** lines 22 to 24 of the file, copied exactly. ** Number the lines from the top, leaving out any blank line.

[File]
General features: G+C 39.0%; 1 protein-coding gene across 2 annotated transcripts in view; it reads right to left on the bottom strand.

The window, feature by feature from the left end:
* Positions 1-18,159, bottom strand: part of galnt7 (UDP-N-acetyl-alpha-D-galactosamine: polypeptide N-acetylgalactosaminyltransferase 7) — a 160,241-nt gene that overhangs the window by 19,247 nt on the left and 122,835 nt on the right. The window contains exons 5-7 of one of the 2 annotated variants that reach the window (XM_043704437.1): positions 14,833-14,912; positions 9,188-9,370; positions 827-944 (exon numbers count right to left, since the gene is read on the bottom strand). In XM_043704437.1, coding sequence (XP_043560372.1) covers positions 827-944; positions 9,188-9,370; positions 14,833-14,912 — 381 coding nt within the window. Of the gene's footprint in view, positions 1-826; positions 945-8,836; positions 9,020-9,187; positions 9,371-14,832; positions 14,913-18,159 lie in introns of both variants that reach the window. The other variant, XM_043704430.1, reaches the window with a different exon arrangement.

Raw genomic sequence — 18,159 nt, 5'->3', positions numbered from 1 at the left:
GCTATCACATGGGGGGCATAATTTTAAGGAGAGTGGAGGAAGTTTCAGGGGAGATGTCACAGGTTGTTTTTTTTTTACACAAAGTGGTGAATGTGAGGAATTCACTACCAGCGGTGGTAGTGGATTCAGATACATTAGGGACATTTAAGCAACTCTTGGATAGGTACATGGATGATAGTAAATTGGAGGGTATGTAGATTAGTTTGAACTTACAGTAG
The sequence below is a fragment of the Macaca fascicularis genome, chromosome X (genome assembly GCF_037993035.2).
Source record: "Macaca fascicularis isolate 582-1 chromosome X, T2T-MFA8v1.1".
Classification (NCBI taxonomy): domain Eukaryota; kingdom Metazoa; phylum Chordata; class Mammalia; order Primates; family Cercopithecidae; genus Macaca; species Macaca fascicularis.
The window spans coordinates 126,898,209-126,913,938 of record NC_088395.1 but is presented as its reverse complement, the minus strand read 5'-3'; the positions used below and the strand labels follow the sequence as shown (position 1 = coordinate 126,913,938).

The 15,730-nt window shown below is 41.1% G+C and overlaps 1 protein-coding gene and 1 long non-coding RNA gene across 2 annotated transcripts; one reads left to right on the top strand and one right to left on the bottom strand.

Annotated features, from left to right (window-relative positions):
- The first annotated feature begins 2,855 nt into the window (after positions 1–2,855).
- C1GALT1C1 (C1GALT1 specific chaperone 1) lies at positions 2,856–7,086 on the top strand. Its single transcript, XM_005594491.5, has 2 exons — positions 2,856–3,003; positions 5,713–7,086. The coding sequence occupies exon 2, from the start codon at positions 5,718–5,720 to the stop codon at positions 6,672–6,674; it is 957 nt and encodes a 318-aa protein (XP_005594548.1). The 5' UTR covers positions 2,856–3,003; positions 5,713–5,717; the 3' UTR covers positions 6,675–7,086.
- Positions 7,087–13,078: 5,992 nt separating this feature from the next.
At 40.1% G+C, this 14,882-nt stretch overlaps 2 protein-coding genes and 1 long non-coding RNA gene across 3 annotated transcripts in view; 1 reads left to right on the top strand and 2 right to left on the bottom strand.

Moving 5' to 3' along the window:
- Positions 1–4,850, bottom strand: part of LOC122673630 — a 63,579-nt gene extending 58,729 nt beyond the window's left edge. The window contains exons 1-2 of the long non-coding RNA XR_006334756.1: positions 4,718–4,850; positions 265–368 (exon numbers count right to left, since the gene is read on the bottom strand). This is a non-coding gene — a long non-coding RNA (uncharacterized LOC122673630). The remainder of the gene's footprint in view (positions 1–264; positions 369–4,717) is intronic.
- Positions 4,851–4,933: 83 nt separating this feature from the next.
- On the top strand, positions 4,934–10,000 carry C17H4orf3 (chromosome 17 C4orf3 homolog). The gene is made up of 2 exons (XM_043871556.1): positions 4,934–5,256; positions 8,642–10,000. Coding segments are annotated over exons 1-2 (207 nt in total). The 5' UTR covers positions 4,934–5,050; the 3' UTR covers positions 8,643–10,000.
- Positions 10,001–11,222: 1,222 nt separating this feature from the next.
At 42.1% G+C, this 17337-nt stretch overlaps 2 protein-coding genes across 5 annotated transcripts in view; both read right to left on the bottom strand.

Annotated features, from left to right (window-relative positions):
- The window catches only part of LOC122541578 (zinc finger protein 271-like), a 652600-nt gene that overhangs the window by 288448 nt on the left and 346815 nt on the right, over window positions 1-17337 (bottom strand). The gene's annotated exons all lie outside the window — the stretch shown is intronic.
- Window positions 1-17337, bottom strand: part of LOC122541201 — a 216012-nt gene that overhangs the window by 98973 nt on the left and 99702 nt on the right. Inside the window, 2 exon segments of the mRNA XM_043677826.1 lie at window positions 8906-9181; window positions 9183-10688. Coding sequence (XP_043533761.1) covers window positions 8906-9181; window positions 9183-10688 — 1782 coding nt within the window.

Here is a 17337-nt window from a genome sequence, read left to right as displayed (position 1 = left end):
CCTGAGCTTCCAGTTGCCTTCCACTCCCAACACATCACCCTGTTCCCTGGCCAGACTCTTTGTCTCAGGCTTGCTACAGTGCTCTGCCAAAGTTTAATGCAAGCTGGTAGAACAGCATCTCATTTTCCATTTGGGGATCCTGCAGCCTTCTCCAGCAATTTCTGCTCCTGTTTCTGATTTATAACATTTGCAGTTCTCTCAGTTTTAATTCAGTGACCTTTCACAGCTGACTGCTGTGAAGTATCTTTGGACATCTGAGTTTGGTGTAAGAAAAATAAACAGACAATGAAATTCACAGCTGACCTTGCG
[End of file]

Annotated features, from left to right (window-relative positions):
- The window catches only part of LOC122541578 (zinc finger protein 271-like), a 652600-nt gene that overhangs the window by 288448 nt on the left and 346815 nt on the right, over window positions 1-17337 (bottom strand). The gene's annotated exons all lie outside the window — the stretch shown is intronic.
- Window positions 1-17337, bottom strand: part of LOC122541201 — a 216012-nt gene that overhangs the window by 98973 nt on the left and 99702 nt on the right. Inside the window, 2 exon segments of the mRNA XM_043677826.1 lie at window positions 8906-9181; window positions 9183-10688. Coding sequence (XP_043533761.1) covers window positions 8906-9181; window positions 9183-10688 — 1782 coding nt within the window.